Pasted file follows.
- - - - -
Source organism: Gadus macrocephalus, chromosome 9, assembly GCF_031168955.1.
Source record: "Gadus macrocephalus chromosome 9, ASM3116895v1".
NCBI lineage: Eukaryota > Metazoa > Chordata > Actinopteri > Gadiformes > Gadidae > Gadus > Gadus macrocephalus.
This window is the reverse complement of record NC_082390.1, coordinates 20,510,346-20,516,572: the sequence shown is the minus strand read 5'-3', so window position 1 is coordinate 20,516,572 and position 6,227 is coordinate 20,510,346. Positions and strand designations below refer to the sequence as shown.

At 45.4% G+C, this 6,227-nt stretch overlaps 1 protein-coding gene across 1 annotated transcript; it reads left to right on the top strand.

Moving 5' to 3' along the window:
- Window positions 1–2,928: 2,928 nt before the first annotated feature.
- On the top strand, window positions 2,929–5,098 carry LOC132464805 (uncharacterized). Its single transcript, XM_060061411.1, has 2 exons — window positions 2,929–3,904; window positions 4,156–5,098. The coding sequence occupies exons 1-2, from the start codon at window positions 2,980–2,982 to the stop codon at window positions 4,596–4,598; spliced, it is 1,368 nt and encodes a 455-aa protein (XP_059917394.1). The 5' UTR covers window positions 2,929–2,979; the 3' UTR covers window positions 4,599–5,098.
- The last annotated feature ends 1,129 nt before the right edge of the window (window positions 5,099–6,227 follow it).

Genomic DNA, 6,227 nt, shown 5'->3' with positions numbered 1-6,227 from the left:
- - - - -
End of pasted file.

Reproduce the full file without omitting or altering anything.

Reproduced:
Source organism: Gadus macrocephalus, chromosome 9, assembly GCF_031168955.1.
Source record: "Gadus macrocephalus chromosome 9, ASM3116895v1".
NCBI lineage: Eukaryota > Metazoa > Chordata > Actinopteri > Gadiformes > Gadidae > Gadus > Gadus macrocephalus.
This window is the reverse complement of record NC_082390.1, coordinates 20,510,346-20,516,572: the sequence shown is the minus strand read 5'-3', so window position 1 is coordinate 20,516,572 and position 6,227 is coordinate 20,510,346. Positions and strand designations below refer to the sequence as shown.

At 45.4% G+C, this 6,227-nt stretch overlaps 1 protein-coding gene across 1 annotated transcript; it reads left to right on the top strand.

Moving 5' to 3' along the window:
- Window positions 1–2,928: 2,928 nt before the first annotated feature.
- On the top strand, window positions 2,929–5,098 carry LOC132464805 (uncharacterized). Its single transcript, XM_060061411.1, has 2 exons — window positions 2,929–3,904; window positions 4,156–5,098. The coding sequence occupies exons 1-2, from the start codon at window positions 2,980–2,982 to the stop codon at window positions 4,596–4,598; spliced, it is 1,368 nt and encodes a 455-aa protein (XP_059917394.1). The 5' UTR covers window positions 2,929–2,979; the 3' UTR covers window positions 4,599–5,098.
- The last annotated feature ends 1,129 nt before the right edge of the window (window positions 5,099–6,227 follow it).

Genomic DNA, 6,227 nt, shown 5'->3' with positions numbered 1-6,227 from the left: